The answer, of course, is the Windmill. Shame agree the scene is at least tangentially politicised in the sense that it’s a youth movement emerging as a reaction to the mainstream. “It does go hand in hand with [the fact that] in the last election there was a much larger youth turnout,” says Finerty. “I think that’s because of people getting more involved with politics and people speaking their opinions. A lot of young artists did speak out for Jeremy Corbyn. We’re all f**ked right now, and that’s definitely a catalyst for being more outspoken and political.”
Shame broadly support the Labour leader and admire the #grime4corbyn movement. “A youthful voice is becoming more prominent,” Steen proclaims. “Bands have a lot more to say. We’re living in a very exciting time for music and might just not realise the importance of it at the moment.”
Coyle-Smith believes that the Queen’s Head “gave us an old-school mindset”. Perhaps that’s why Shame sometimes feel like a political band from the Thatcher era (they once sold posters that read, “If you vote Tory you’re a c**t”, and in 2017 recorded the non-album track ‘Visa Vulture’, a protest against Theresa May’s record as Home Secretary). For all this, though, ‘Songs Of Praise’ is as playful, lyrically, as the album’s authors are in person (not least when the track ‘The Lick’ lightly pokes fun at NME). Shame gigged relentlessly last year – another example of their old-school mentality – and days after their NME interview will launch their upcoming Australian tour, followed by American shows and, eventually, UK dates in April. It’s perhaps this pressure that causes the afternoon’s sole moment of tension.
Steen is saying he wants to slow down a little when it comes to touring, as 2017’s relentless schedule caused him to end the year with a series of panic attacks, a fact he’s brought up in previous interviews. Looking at the table, Coyle-Smith says, “Don’t talk about that,” which leads Steen to flare up, “What do you mean, stop talking about that?”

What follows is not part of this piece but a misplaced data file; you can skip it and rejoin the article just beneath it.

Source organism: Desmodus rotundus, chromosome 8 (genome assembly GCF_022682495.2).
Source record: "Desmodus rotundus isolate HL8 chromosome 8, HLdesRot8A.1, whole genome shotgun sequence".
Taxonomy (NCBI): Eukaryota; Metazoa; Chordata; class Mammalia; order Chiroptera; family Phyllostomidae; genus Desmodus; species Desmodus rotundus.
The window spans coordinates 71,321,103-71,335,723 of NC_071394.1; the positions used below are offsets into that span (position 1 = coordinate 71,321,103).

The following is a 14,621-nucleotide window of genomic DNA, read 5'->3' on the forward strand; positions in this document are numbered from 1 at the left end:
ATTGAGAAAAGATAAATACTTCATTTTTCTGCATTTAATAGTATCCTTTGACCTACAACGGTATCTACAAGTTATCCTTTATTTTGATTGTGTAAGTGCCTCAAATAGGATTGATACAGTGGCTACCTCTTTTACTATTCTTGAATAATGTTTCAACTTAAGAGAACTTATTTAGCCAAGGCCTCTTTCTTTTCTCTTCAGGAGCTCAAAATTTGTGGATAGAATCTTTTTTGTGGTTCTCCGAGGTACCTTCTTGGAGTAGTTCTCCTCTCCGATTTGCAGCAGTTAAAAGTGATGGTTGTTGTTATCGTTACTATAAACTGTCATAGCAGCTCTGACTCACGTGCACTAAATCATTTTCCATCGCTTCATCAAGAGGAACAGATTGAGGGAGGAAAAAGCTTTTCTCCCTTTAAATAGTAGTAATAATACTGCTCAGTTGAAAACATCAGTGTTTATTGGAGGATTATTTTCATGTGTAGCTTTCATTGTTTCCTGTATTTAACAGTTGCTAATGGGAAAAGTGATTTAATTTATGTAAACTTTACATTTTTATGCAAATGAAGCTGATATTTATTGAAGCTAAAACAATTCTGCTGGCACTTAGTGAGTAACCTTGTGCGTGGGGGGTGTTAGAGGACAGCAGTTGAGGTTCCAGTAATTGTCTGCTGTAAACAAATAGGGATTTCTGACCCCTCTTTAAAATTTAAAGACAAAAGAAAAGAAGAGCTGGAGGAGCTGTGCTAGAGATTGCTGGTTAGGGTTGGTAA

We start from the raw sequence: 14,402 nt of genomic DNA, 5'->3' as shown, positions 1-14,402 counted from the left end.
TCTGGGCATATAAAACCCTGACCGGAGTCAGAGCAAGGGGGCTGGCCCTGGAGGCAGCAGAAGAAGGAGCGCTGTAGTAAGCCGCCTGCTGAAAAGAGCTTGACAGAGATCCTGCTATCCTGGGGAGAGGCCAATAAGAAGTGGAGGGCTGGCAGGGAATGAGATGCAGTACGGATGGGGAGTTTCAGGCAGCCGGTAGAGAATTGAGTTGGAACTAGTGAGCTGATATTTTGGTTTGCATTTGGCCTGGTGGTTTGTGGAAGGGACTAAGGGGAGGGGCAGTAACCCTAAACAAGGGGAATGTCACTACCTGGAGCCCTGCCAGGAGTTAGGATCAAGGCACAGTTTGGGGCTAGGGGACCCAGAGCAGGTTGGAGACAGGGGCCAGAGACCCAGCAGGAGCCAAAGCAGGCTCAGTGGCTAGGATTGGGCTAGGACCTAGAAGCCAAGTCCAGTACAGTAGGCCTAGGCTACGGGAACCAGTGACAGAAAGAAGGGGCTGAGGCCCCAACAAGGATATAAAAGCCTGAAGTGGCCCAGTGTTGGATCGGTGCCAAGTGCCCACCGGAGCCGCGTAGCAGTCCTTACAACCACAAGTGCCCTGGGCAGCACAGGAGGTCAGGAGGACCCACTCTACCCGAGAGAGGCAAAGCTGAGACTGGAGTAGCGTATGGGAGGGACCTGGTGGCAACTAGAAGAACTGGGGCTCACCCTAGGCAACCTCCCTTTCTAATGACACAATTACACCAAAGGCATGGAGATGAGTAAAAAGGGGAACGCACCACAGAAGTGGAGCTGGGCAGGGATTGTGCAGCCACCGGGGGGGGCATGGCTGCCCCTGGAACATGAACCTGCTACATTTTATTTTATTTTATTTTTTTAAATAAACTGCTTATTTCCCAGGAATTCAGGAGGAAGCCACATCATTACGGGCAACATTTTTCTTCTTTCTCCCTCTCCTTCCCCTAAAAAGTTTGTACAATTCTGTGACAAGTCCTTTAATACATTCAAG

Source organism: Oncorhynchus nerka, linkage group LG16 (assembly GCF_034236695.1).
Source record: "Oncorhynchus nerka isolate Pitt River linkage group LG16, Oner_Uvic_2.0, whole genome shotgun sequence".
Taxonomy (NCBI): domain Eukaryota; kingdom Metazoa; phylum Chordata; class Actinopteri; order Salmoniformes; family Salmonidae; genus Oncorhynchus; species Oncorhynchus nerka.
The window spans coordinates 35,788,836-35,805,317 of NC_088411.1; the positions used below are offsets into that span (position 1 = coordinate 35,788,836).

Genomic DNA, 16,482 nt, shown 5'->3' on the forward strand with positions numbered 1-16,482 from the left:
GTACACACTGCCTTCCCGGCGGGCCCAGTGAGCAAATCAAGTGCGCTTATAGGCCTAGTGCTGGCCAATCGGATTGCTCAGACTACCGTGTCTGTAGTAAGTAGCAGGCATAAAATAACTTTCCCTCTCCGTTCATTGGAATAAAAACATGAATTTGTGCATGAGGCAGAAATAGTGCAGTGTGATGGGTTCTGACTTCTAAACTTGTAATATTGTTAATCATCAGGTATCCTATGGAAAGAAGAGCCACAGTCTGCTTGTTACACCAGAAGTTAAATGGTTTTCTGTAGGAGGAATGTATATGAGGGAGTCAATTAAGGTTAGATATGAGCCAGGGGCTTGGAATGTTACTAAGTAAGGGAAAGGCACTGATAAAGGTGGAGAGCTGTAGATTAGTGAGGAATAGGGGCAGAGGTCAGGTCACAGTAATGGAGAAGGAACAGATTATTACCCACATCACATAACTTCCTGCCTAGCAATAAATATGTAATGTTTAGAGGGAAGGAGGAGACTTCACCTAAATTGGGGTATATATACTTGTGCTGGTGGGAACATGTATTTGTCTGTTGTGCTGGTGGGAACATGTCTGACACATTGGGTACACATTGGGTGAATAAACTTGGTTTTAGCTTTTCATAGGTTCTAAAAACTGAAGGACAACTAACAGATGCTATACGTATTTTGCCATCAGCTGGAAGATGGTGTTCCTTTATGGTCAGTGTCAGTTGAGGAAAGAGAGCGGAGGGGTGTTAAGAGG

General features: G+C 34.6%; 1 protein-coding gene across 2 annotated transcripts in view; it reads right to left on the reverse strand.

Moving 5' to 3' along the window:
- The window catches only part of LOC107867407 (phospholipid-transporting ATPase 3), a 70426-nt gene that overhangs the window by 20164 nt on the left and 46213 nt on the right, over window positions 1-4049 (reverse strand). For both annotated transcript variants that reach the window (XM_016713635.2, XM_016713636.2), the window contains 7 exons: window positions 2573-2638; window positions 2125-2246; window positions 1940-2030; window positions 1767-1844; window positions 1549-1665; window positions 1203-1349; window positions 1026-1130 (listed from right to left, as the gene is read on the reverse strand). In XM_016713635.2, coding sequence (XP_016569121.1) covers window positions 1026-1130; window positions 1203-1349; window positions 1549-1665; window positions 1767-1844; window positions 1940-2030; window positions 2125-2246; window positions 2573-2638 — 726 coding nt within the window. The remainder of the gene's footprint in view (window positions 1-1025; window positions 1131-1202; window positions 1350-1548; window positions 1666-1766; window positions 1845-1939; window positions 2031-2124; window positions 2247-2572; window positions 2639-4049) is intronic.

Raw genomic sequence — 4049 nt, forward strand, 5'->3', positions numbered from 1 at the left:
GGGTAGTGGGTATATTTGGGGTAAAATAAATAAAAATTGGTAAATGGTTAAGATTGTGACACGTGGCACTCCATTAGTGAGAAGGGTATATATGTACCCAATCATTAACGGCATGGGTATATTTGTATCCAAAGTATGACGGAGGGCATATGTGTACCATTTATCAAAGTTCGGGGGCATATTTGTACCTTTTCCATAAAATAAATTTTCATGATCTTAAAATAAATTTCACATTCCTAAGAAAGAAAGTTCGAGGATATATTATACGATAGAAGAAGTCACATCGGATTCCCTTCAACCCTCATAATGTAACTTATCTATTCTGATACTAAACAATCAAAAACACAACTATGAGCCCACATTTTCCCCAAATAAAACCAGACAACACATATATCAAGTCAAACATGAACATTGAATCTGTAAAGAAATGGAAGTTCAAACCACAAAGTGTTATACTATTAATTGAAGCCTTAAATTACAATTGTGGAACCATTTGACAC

Coyle-Smith: “I just mean… In every interview.”
Steen: “In every interview? Talking about something that happened to me last month? Like my mental health that meant for us to cancel that tour and come back and you’re saying –”
Coyle-Smith: “I know; the same thing happened to me.”
Steen: “I know, but then talk about it.”
It’s natural Coyle-Smith and Steen should have the occasional bust-up; they’ve been close since primary school, after all. What’s clear, though, is that Steen sometimes veers into more heavyweight conversation before he’s drawn back into the rest of Shame’s japes. He often looks at the Dictaphone when he speaks, as though it’s inhaling his words like that thing in Ghostbusters that collects ghosts. When the interview wraps up, Steen quietly approaches NME to arrange a separate follow-up chat. “Can you call me tomorrow? Or maybe we can meet up?” Perhaps he has a few things to exorcise.
An enormous, bear-like German Shepherd called Lucky lopes up and down the roof of the building as NME approaches the Windmill, the venue for the rendezvous. Daylight is unkind to the club’s interior, which appears to be adorned with a thin layer of ectoplasm. A blackboard reveals that, sure enough, south London faves Hotel Lux, Sorry and Goat Girl will continue to champion the scene that gave us Shame. When Steen shuffles in, followed closely by bandmate Green, he mutters with a sly grin, “Eddie’s come to babysit me. He’s come to make sure I don’t say anything stupid.”